Cakes Good choices are fruitcake, pound cake, carrot cake, spice cake, or a fruit-based cake such as applesauce. Pound cake with a pour-on icing is a good choice. The icing not only adds moisture, but also forms a coating to keep the cake moist. Layer cakes usually don't arrive in good shape. You can, however, split a pound cake in half and add icing to it as you would a layer cake. Do not frost a cake before mailing. Instead, include a pack of frosting mix in the package (if it is perishable, check with your post office on how to ship).
1. Place the cake in a container that's only slightly larger than the cake -- wrap it first in plastic wrap or foil, and then cushion it in the cake box. Use the same materials used inside the cake box, in the outer one -- place cushioning material on the bottom, place cake box on top, and then cushion on all sides. Cushion on the top before sealing with mailing tape; and,
2. Wrap the cooled cake or pie or pan of brownies in plastic wrap and aluminum foil. Place 2 cardboard cake circles or pieces of cardboard on the top and bottom. The cardboard should extend past the edges of the pan.
Wrap cake box or cake with cardboard circles with foil. Pack in a carton, cushioning it on all sides with paper or other packing material. Seal and send.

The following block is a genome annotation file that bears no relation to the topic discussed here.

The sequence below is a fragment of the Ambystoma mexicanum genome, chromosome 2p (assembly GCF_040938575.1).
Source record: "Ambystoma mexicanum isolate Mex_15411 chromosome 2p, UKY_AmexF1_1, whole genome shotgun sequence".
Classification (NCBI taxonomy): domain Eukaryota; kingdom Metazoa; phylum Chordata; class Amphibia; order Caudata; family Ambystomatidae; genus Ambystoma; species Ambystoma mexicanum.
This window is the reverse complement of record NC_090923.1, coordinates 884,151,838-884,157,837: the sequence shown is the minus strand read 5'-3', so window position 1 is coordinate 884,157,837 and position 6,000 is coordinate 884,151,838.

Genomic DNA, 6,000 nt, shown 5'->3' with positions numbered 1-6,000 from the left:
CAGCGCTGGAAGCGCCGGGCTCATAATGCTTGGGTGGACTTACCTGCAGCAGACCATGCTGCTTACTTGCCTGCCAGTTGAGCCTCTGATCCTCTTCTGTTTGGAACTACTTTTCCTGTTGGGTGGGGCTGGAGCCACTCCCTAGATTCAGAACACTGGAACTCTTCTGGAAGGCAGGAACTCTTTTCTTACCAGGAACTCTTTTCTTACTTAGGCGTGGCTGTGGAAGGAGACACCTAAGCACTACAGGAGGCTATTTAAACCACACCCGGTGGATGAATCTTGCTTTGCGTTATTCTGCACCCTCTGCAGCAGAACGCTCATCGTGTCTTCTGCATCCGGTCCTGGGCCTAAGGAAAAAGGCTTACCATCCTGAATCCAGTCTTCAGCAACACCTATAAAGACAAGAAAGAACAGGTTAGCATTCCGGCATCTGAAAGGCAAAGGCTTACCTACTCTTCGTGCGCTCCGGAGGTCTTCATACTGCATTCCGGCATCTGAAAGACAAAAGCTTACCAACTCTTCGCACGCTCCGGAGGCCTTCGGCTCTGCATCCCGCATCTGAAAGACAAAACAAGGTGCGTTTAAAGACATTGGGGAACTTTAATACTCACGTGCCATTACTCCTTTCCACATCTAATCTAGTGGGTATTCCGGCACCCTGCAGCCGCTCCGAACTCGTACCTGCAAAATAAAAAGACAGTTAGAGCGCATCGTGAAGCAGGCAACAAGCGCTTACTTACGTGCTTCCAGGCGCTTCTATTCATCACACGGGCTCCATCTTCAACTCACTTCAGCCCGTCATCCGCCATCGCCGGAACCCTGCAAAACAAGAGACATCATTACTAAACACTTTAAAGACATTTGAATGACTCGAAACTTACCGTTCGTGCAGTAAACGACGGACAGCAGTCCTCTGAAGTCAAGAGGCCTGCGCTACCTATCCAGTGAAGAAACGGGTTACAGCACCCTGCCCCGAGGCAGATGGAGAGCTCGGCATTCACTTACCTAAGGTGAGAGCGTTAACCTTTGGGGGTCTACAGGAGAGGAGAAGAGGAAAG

CANDY: Hard candies, such as peanut brittle and rock-candy, generally ship better than fudge and divinity.
Cookies: Certain cookies tend to ship better than others do.
Do not mail cookies with custard or custard-like fillings or toppings, including Cheesecake Bars or Nanaimo bars because they are perishable. The custard could spoil, making a very unwelcome gift and someone very sick if eaten.
Avoid mailing brittle cookies--chewy, soft, drop cookies, bars, or squares will survive best. Bar cookies are a good choice. Most are moist and keep well. Amaretti, Biscotti, Gingersnaps, Oatmeal, Mexican Wedding Cakes, Plain Sables, Shortbreads, Spice, or Plain Sugar Cookies, Fruit, Gate or Fig bars, Brownies and Coconut squares are some examples. Wrap individually in plastic to preserve each bar's shape and moisture.